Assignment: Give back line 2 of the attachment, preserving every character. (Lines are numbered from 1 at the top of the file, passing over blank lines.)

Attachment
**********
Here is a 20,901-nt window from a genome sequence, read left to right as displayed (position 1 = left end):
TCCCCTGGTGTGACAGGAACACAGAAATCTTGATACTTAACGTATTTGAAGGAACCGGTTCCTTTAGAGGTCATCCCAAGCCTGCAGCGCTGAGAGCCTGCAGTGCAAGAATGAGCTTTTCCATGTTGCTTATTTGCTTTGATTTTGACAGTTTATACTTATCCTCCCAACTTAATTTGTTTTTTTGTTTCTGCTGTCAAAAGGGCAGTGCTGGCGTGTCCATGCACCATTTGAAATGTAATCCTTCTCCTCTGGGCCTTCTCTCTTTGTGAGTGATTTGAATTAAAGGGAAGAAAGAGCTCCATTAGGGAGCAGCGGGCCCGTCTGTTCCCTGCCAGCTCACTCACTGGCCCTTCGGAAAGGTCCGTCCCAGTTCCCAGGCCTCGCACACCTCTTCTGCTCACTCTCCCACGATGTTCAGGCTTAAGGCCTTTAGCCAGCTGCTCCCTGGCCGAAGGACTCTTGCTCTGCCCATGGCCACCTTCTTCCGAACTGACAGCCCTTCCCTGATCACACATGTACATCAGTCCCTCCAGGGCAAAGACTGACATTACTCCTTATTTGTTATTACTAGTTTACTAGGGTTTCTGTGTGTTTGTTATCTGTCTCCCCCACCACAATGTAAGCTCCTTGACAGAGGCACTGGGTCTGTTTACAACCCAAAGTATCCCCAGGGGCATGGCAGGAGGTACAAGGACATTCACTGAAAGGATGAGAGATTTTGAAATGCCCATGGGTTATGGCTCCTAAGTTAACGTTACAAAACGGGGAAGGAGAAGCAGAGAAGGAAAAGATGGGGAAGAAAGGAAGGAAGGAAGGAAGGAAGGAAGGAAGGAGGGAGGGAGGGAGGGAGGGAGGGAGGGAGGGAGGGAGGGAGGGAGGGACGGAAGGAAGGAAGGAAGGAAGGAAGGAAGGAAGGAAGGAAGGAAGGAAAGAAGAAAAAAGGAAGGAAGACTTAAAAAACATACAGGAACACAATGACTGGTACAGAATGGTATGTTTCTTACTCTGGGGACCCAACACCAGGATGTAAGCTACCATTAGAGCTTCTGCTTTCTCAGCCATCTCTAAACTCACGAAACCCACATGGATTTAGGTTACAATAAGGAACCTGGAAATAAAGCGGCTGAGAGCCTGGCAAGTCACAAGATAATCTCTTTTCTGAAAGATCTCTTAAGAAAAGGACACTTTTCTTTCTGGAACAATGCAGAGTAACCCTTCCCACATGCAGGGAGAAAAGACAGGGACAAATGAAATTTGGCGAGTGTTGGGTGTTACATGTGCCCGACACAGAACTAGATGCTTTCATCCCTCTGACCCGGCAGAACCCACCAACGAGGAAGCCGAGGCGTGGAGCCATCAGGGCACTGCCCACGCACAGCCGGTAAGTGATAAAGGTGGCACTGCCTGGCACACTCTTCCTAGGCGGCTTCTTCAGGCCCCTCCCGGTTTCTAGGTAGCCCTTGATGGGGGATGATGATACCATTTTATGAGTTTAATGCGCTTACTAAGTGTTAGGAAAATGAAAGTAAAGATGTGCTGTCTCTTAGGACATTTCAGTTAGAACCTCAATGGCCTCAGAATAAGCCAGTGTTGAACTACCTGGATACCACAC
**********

TCCCCTGGTGTGACAGGAACACAGAAATCTTGATACTTAACGTATTTGAAGGAACCGGTTCCTTTAGAGGTCATCCCAAGCCTGCAGCGCTGAGAGCCTGCAGTGCAAGAATGAGCTTTTCCATGTTGCTTATTTGCTTTGATTTTGACAGTTTATACTTATCCTCCCAACTTAATTTGTTTTTTTGTTTCTGCTGTCAAAAGGGCAGTGCTGGCGTGTCCATGCACCATTTGAAATGTAATCCTTCTCCTCTGGGCCTTCTCTCTTTGTGAGTGATTTGAATTAAAGGGAAGAAAGAGCTCCATTAGGGAGCAGCGGGCCCGTCTGTTCCCTGCCAGCTCACTCACTGGCCCTTCGGAAAGGTCCGTCCCAGTTCCCAGGCCTCGCACACCTCTTCTGCTCACTCTCCCACGATGTTCAGGCTTAAGGCCTTTAGCCAGCTGCTCCCTGGCCGAAGGACTCTTGCTCTGCCCATGGCCACCTTCTTCCGAACTGACAGCCCTTCCCTGATCACACATGTACATCAGTCCCTCCAGGGCAAAGACTGACATTACTCCTTATTTGTTATTACTAGTTTACTAGGGTTTCTGTGTGTTTGTTATCTGTCTCCCCCACCACAATGTAAGCTCCTTGACAGAGGCACTGGGTCTGTTTACAACCCAAAGTATCCCCAGGGGCATGGCAGGAGGTACAAGGACATTCACTGAAAGGATGAGAGATTTTGAAATGCCCATGGGTTATGGCTCCTAAGTTAACGTTACAAAACGGGGAAGGAGAAGCAGAGAAGGAAAAGATGGGGAAGAAAGGAAGGAAGGAAGGAAGGAAGGAAGGAAGGAGGGAGGGAGGGAGGGAGGGAGGGAGGGAGGGAGGGAGGGAGGGAGGGACGGAAGGAAGGAAGGAAGGAAGGAAGGAAGGAAGGAAGGAAGGAAGGAAAGAAGAAAAAAGGAAGGAAGACTTAAAAAACATACAGGAACACAATGACTGGTACAGAATGGTATGTTTCTTACTCTGGGGACCCAACACCAGGATGTAAGCTACCATTAGAGCTTCTGCTTTCTCAGCCATCTCTAAACTCACGAAACCCACATGGATTTAGGTTACAATAAGGAACCTGGAAATAAAGCGGCTGAGAGCCTGGCAAGTCACAAGATAATCTCTTTTCTGAAAGATCTCTTAAGAAAAGGACACTTTTCTTTCTGGAACAATGCAGAGTAACCCTTCCCACATGCAGGGAGAAAAGACAGGGACAAATGAAATTTGGCGAGTGTTGGGTGTTACATGTGCCCGACACAGAACTAGATGCTTTCATCCCTCTGACCCGGCAGAACCCACCAACGAGGAAGCCGAGGCGTGGAGCCATCAGGGCACTGCCCACGCACAGCCGGTAAGTGATAAAGGTGGCACTGCCTGGCACACTCTTCCTAGGCGGCTTCTTCAGGCCCCTCCCGGTTTCTAGGTAGCCCTTGATGGGGGATGATGATACCATTTTATGAGTTTAATGCGCTTACTAAGTGTTAGGAAAATGAAAGTAAAGATGTGCTGTCTCTTAGGACATTTCAGTTAGAACCTCAATGGCCTCAGAATAAGCCAGTGTTGAACTACCTGGATACCACAC